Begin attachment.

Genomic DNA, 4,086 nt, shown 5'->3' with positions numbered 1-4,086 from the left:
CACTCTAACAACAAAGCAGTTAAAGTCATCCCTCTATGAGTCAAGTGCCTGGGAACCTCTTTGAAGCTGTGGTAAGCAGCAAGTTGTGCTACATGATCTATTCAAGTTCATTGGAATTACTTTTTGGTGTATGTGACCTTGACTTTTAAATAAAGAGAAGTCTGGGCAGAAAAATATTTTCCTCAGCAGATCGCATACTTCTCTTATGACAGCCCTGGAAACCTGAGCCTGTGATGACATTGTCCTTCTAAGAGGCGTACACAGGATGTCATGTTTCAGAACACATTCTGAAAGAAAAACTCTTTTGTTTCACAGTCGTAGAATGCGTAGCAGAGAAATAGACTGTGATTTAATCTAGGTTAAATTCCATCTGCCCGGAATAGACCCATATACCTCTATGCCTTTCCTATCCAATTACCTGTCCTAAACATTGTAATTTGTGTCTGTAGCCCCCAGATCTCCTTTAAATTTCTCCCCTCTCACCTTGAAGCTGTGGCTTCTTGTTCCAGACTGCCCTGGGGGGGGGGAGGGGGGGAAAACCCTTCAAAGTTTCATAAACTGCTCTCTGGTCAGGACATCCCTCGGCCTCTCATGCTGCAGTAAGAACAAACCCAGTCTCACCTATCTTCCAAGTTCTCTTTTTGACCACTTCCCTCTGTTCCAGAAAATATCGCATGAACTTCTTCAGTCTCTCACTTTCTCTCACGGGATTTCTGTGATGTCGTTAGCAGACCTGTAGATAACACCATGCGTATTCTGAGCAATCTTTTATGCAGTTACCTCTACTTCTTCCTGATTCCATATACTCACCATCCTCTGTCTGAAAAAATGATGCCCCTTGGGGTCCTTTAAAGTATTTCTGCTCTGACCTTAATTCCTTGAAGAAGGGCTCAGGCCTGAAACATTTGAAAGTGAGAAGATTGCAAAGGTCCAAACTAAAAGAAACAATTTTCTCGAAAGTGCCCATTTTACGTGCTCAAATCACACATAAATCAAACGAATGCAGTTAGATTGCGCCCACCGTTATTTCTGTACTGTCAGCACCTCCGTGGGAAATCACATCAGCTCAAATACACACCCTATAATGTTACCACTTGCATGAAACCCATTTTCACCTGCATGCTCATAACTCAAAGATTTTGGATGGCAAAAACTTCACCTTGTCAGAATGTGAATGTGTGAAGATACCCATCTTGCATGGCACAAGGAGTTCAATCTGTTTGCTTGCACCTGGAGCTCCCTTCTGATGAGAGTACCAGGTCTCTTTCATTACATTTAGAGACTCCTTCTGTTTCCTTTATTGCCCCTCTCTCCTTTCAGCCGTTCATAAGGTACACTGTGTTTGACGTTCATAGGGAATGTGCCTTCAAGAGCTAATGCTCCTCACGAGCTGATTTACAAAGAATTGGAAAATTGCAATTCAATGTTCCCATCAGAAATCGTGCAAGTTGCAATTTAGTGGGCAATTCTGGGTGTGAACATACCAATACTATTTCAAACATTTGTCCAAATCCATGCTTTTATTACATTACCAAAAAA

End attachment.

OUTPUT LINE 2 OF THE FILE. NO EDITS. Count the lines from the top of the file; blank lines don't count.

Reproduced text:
CACTCTAACAACAAAGCAGTTAAAGTCATCCCTCTATGAGTCAAGTGCCTGGGAACCTCTTTGAAGCTGTGGTAAGCAGCAAGTTGTGCTACATGATCTATTCAAGTTCATTGGAATTACTTTTTGGTGTATGTGACCTTGACTTTTAAATAAAGAGAAGTCTGGGCAGAAAAATATTTTCCTCAGCAGATCGCATACTTCTCTTATGACAGCCCTGGAAACCTGAGCCTGTGATGACATTGTCCTTCTAAGAGGCGTACACAGGATGTCATGTTTCAGAACACATTCTGAAAGAAAAACTCTTTTGTTTCACAGTCGTAGAATGCGTAGCAGAGAAATAGACTGTGATTTAATCTAGGTTAAATTCCATCTGCCCGGAATAGACCCATATACCTCTATGCCTTTCCTATCCAATTACCTGTCCTAAACATTGTAATTTGTGTCTGTAGCCCCCAGATCTCCTTTAAATTTCTCCCCTCTCACCTTGAAGCTGTGGCTTCTTGTTCCAGACTGCCCTGGGGGGGGGGAGGGGGGGAAAACCCTTCAAAGTTTCATAAACTGCTCTCTGGTCAGGACATCCCTCGGCCTCTCATGCTGCAGTAAGAACAAACCCAGTCTCACCTATCTTCCAAGTTCTCTTTTTGACCACTTCCCTCTGTTCCAGAAAATATCGCATGAACTTCTTCAGTCTCTCACTTTCTCTCACGGGATTTCTGTGATGTCGTTAGCAGACCTGTAGATAACACCATGCGTATTCTGAGCAATCTTTTATGCAGTTACCTCTACTTCTTCCTGATTCCATATACTCACCATCCTCTGTCTGAAAAAATGATGCCCCTTGGGGTCCTTTAAAGTATTTCTGCTCTGACCTTAATTCCTTGAAGAAGGGCTCAGGCCTGAAACATTTGAAAGTGAGAAGATTGCAAAGGTCCAAACTAAAAGAAACAATTTTCTCGAAAGTGCCCATTTTACGTGCTCAAATCACACATAAATCAAACGAATGCAGTTAGATTGCGCCCACCGTTATTTCTGTACTGTCAGCACCTCCGTGGGAAATCACATCAGCTCAAATACACACCCTATAATGTTACCACTTGCATGAAACCCATTTTCACCTGCATGCTCATAACTCAAAGATTTTGGATGGCAAAAACTTCACCTTGTCAGAATGTGAATGTGTGAAGATACCCATCTTGCATGGCACAAGGAGTTCAATCTGTTTGCTTGCACCTGGAGCTCCCTTCTGATGAGAGTACCAGGTCTCTTTCATTACATTTAGAGACTCCTTCTGTTTCCTTTATTGCCCCTCTCTCCTTTCAGCCGTTCATAAGGTACACTGTGTTTGACGTTCATAGGGAATGTGCCTTCAAGAGCTAATGCTCCTCACGAGCTGATTTACAAAGAATTGGAAAATTGCAATTCAATGTTCCCATCAGAAATCGTGCAAGTTGCAATTTAGTGGGCAATTCTGGGTGTGAACATACCAATACTATTTCAAACATTTGTCCAAATCCATGCTTTTATTACATTACCAAAAAA